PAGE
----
Insuring rental property against criminal damage

There have been a number of stories in recent months about how landlords have suffered costly damage to their rental properties and have not been covered by their insurance policies. Such stories highlight the importance of carefully scrutinising what is and isn’t covered in your landlord’s insurance policy.

Illegal activity

Two examples from just this month are concerning cannabis farms. The use of rental properties as cannabis farms has grown increasingly widespread, and many police authorities have issued warnings to local landlords advising them to be on the lookout.

One landlord found himself with a huge repair bill when his Suffolk property was gutted by cannabis farmers; they had bypassed the electrical meter, knocked down walls and converted the garage into a sleeping space. His insurance policy excluded malicious damage from illegal activities, and he had to pay the entire bill himself.

Another landlord in Cardiff was uninsured altogether, and found himself £60,000 out of pocket to repair a property that had suffered from fire damage. The fire was caused by amateur wiring bypassing the electricity meter – again, for the purpose of cannabis growing.


A further example came from last year when, following an argument, an angry tenant left his landlord with £12,000 worth of damage. The destruction included vandalised fixtures and fittings, abusive graffiti and animal faeces, which the Blackpool landlord believed may have been caused by intentionally breeding dogs in a ‘makeshift cot’. The landlord was not fully covered, as his policy excluded damage caused by animals.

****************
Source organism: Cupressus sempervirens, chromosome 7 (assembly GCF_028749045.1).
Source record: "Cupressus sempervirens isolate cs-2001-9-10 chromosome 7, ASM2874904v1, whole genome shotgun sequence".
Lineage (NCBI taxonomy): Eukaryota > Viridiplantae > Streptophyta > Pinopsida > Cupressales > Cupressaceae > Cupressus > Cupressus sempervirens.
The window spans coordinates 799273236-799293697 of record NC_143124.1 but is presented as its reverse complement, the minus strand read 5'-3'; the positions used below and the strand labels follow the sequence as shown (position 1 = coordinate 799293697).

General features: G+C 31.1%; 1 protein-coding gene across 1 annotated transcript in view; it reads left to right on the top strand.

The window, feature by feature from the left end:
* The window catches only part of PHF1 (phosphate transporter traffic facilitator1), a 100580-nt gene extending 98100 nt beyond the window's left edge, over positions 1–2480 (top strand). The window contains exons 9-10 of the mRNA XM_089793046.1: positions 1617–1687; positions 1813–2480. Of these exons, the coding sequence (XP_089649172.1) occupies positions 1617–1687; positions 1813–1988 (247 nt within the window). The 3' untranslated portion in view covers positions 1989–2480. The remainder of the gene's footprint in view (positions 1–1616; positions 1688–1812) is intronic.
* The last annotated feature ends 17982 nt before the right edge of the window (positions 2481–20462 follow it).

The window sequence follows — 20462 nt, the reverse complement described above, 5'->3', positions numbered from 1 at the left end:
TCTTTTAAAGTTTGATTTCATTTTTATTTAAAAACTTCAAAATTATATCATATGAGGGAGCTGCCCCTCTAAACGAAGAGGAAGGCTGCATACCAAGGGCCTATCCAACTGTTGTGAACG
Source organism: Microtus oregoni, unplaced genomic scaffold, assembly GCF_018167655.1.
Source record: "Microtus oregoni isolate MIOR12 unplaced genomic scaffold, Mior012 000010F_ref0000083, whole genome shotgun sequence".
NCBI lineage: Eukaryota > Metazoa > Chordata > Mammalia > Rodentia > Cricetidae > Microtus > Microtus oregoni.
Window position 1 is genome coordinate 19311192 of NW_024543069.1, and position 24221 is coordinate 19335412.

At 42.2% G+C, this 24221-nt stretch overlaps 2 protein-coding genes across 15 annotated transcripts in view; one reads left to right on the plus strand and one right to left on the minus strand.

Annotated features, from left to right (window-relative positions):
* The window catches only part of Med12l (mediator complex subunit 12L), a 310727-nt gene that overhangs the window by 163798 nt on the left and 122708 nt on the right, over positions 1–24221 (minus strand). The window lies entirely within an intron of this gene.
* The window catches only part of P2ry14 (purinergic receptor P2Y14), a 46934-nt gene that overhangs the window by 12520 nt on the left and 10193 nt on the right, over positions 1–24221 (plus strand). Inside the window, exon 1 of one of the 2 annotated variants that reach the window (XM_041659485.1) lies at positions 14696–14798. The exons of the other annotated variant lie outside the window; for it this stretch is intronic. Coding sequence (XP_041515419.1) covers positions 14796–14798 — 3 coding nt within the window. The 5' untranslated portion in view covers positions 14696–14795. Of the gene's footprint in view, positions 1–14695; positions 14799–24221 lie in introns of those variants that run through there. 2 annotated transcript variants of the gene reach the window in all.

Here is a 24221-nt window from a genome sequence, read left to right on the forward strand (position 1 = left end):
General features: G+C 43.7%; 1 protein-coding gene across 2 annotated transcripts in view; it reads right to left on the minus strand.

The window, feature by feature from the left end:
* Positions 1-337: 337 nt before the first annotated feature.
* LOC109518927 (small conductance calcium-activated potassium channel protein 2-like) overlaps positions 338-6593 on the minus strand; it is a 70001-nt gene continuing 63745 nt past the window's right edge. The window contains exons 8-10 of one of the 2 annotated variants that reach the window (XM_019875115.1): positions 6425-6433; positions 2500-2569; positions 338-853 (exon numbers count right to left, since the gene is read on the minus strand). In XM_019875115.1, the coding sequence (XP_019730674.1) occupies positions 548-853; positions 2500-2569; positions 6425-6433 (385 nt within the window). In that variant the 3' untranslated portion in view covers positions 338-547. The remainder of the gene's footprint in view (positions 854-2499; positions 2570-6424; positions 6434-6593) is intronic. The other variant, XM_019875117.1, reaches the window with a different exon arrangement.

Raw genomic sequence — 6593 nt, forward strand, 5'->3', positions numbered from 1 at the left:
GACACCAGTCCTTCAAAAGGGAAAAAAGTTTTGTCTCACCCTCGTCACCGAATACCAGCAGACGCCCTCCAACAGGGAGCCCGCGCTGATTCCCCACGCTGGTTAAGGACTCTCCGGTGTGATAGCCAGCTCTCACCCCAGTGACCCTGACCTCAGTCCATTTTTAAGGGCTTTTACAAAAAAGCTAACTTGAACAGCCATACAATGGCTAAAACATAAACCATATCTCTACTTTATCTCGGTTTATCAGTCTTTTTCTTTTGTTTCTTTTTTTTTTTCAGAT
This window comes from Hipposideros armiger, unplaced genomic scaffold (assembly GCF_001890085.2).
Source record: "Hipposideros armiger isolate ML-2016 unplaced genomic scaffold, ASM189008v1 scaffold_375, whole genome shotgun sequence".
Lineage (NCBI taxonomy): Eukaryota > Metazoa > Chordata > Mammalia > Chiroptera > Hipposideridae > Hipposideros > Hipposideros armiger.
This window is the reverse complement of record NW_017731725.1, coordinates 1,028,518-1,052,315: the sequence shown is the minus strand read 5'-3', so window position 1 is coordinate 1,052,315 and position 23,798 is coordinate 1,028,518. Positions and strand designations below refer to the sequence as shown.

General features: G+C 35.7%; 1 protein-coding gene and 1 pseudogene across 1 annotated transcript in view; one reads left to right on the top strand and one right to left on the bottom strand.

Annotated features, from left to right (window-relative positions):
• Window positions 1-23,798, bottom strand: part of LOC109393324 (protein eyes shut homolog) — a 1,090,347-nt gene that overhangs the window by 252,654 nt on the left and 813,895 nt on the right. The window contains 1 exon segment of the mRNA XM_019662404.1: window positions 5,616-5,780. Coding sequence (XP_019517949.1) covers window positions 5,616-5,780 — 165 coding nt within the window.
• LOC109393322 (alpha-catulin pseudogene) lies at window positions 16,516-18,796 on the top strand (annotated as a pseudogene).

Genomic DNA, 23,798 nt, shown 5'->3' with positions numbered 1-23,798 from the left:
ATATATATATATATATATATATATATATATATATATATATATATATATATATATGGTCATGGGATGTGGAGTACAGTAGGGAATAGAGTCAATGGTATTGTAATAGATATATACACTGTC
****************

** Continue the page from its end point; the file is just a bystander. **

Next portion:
Common exclusions in landlord insurance policies

Accidental damage: Accidental damage is not always excluded, but cover is inconsistent from one insurer to the next. Some policies include damage caused by children, for example, whilst others don’t.

Many accidental damage clauses can be extended to offer additional cover. Remember, though, that your tenants should insure their own belongings – you are only obliged to ensure the structure of the building and any belongings you provide as part of the tenancy.

Animals: Chewing, fouling, scratching and tearing damage caused by animals are, as the unfortunate landlord from Blackpool found out, often not covered.

Arson: Whilst fire is a ‘peril’ which is usually covered (though you should of course check), arson – the act of deliberately and maliciously setting fire to another’s property – is likely to be considered malicious damage (see below).

DIY: Sometimes damage caused by attempts at amateur repairs will not be covered. This might also include damage caused by cleaning. Insurers often won’t cover damage unless the job was completed professionally, but a professional trader should also have professional indemnity insurance.

Insects, vermin, and infestation: Damage caused by ants, cockroaches, rats or any other type of pest is often excluded from landlord’s insurance cover.

Liability: Public liability insurance is a different type of cover, but a comprehensive landlord insurance policy might include it. This will cover you if your tenant or another member of the public is injured due to an accident on your property and claims damages.

Malicious damage: Malicious damage by your tenant (or by anyone when the property is vacant) is frequently excluded. This can also include a restriction for illegal activities, such as with the cannabis farm example given above.

Where an insured peril might be covered but this can be argued to be as a result of malicious damage, an insurer may reject the claim. For instance, water damage may be covered, but if the damage was the result of the tenant deliberately vandalising the water pipes it may not be.

Returning to the second example of cannabis-growing, it is unlikely that the landlord would have been able to make a claim even if he had a standard insurance policy – the fire would likely have been attributed to malicious (criminal) activity by his tenant.

Always read the small-print

As each policy offers different levels of cover, it is vital to know the full extent of what is and is not covered and query anything about which you might be unsure.

This information should not be interpreted as financial advice. Mortgage and loan rates are subject to change.